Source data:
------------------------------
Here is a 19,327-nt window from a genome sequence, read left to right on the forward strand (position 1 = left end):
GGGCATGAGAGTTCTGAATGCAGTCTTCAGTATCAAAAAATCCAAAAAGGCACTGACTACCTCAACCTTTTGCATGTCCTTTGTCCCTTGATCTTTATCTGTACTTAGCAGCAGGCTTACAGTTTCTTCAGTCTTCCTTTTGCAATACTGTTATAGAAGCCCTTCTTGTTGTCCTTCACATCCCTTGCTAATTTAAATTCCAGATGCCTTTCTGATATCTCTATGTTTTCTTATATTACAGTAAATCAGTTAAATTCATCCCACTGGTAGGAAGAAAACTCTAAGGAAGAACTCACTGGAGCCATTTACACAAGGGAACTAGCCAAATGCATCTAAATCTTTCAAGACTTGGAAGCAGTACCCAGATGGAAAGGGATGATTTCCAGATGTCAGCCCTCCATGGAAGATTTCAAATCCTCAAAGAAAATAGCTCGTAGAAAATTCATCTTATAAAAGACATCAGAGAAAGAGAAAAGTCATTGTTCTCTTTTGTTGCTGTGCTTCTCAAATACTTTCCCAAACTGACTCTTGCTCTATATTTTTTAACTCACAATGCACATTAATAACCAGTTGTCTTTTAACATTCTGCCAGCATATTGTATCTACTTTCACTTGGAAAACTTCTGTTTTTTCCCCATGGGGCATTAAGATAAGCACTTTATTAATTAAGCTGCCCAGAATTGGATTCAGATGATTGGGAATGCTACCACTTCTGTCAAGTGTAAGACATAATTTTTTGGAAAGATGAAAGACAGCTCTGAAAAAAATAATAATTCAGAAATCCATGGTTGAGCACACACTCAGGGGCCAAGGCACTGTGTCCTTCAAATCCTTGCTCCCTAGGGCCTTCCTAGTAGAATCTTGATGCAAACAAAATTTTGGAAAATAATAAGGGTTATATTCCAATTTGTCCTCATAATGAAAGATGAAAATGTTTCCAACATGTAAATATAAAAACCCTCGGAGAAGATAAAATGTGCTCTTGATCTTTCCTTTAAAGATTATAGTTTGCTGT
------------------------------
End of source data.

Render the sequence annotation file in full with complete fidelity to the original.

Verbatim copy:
Here is a 19,327-nt window from a genome sequence, read left to right on the forward strand (position 1 = left end):
GGGCATGAGAGTTCTGAATGCAGTCTTCAGTATCAAAAAATCCAAAAAGGCACTGACTACCTCAACCTTTTGCATGTCCTTTGTCCCTTGATCTTTATCTGTACTTAGCAGCAGGCTTACAGTTTCTTCAGTCTTCCTTTTGCAATACTGTTATAGAAGCCCTTCTTGTTGTCCTTCACATCCCTTGCTAATTTAAATTCCAGATGCCTTTCTGATATCTCTATGTTTTCTTATATTACAGTAAATCAGTTAAATTCATCCCACTGGTAGGAAGAAAACTCTAAGGAAGAACTCACTGGAGCCATTTACACAAGGGAACTAGCCAAATGCATCTAAATCTTTCAAGACTTGGAAGCAGTACCCAGATGGAAAGGGATGATTTCCAGATGTCAGCCCTCCATGGAAGATTTCAAATCCTCAAAGAAAATAGCTCGTAGAAAATTCATCTTATAAAAGACATCAGAGAAAGAGAAAAGTCATTGTTCTCTTTTGTTGCTGTGCTTCTCAAATACTTTCCCAAACTGACTCTTGCTCTATATTTTTTAACTCACAATGCACATTAATAACCAGTTGTCTTTTAACATTCTGCCAGCATATTGTATCTACTTTCACTTGGAAAACTTCTGTTTTTTCCCCATGGGGCATTAAGATAAGCACTTTATTAATTAAGCTGCCCAGAATTGGATTCAGATGATTGGGAATGCTACCACTTCTGTCAAGTGTAAGACATAATTTTTTGGAAAGATGAAAGACAGCTCTGAAAAAAATAATAATTCAGAAATCCATGGTTGAGCACACACTCAGGGGCCAAGGCACTGTGTCCTTCAAATCCTTGCTCCCTAGGGCCTTCCTAGTAGAATCTTGATGCAAACAAAATTTTGGAAAATAATAAGGGTTATATTCCAATTTGTCCTCATAATGAAAGATGAAAATGTTTCCAACATGTAAATATAAAAACCCTCGGAGAAGATAAAATGTGCTCTTGATCTTTCCTTTAAAGATTATAGTTTGCTGT